World Bank - World needs about 600 million new jobs in next 15 years
The World Bank states that about 600 million new jobs will be needed worldwide in the next 15 years to absorb a burgeoning workforce, mainly in Asia and sub-Saharan Africa.
The private sector will be the engine for job creation, accounting for 90% of jobs in the developing world, but governments have a vital role to play by ensuring the right conditions are in place.
The 2013 World Development Report recommends a three-stage approach by governments, urging them to:
- put in place policy fundamentals that include macroeconomic stability, a business-friendly environment, investments in human capital and the rule of law
- design labor policies to ensure growth translates into employment opportunities
- identify the jobs that do most for development, removing the obstacles that prevent the private sector from creating those jobs
"The jobs with the greatest development payoffs are those that make cities function better, connect the economy to global markets, protect the environment, foster trust and civic engagement, or reduce poverty," said Jim Yong Kim, president of the World Bank. "Critically, these jobs are not only found in the formal sector – depending on the country context, informal jobs can also be transformational."
The report comes against a grim backdrop. The world economy is still stuttering from the 2008 financial shock that triggered the biggest global economic downturn since the Great Depression. About 200 million people – including 75 million under the age of 25 – are unemployed.
Almost half of all workers in developing countries are in small-scale farming or self-employed jobs that typically do not provide a steady income and benefits. The problem for these workers is not the lack of a job – many hold more than one job but have trouble making ends meet because they do not earn enough.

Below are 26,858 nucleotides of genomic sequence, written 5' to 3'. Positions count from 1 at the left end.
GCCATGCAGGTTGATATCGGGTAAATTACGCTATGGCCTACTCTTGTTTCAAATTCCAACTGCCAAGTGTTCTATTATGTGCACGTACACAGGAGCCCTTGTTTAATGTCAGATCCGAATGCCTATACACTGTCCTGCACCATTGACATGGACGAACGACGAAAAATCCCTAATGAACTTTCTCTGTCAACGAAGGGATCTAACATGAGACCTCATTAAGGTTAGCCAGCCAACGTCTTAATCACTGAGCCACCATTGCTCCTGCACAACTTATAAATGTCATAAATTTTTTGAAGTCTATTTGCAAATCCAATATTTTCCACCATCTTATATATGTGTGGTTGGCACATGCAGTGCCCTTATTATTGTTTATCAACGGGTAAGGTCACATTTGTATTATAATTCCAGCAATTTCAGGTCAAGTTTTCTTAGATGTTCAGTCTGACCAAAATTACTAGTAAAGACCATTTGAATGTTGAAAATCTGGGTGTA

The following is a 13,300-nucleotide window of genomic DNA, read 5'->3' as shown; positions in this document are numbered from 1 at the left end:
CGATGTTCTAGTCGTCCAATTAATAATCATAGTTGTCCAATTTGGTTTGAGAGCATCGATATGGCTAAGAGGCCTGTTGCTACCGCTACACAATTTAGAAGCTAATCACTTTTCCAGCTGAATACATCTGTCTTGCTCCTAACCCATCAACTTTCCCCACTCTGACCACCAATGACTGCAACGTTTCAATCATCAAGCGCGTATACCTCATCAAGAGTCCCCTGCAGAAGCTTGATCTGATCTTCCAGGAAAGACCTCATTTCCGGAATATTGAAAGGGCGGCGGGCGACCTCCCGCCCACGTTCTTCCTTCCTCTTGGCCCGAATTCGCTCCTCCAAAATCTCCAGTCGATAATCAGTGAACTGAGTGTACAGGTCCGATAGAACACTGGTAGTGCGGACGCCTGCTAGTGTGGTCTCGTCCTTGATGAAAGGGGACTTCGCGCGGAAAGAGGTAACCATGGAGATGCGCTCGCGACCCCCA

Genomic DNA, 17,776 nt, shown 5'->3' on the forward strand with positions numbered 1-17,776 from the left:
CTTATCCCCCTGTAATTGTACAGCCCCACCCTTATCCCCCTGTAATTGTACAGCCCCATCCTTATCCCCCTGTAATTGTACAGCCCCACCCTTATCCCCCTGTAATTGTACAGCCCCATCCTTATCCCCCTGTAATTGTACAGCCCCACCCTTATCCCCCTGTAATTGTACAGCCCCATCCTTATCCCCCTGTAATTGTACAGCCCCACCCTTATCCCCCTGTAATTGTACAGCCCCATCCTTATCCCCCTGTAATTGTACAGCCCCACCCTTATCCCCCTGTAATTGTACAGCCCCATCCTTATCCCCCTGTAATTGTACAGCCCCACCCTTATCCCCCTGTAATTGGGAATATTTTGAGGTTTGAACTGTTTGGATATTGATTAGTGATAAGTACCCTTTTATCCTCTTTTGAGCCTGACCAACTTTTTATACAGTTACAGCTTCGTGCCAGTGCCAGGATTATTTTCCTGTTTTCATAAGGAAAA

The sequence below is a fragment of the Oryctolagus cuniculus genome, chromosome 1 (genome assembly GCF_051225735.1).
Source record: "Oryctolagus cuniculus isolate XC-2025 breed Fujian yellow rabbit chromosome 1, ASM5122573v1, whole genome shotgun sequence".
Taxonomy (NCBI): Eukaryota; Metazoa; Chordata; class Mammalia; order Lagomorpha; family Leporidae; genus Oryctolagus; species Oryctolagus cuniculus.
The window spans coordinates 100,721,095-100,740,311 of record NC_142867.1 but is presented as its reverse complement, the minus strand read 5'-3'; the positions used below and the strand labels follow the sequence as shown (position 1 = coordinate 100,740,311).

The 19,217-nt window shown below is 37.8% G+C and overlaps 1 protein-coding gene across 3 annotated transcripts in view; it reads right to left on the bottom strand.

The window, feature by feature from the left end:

Worldwide, more than 3 billion people are working, but jobs vary greatly. About 1.65 billion are employed and receive regular wages or salaries. Another 1.5 billion work in farming and small household enterprises, or in casual or seasonal labor. Almost 2 billion working-age adults, mostly women, are neither working nor looking for work, but an unknown number are eager to work, says the report.
It notes the importance of the private sector – the source of nine out of 10 jobs in the world – in creating jobs. China provides the most dramatic example of private sector employment. In 1981, the sector accounted for 2.3 million workers, while state-owned firms employed 80 million. Twenty years later, the private sector had 74.7 million workers.
The creation of jobs – mostly in Asia, but also in other parts of the developing world – has been the driving force in reducing poverty. The report says the share of the developing world's population living on less than $1.25 a day (in purchasing parity) fell from 52% in 1981 to 22% in 2008.
PDF Document http://siteresources.worldbank.org/EXTNWDR2013/Resources/8258024-1320950747192/8260293-1322665883147/WDR_2013_Report.pdf
SOURCE: Guardian.co.uk, WorldBank.org, WSJ.com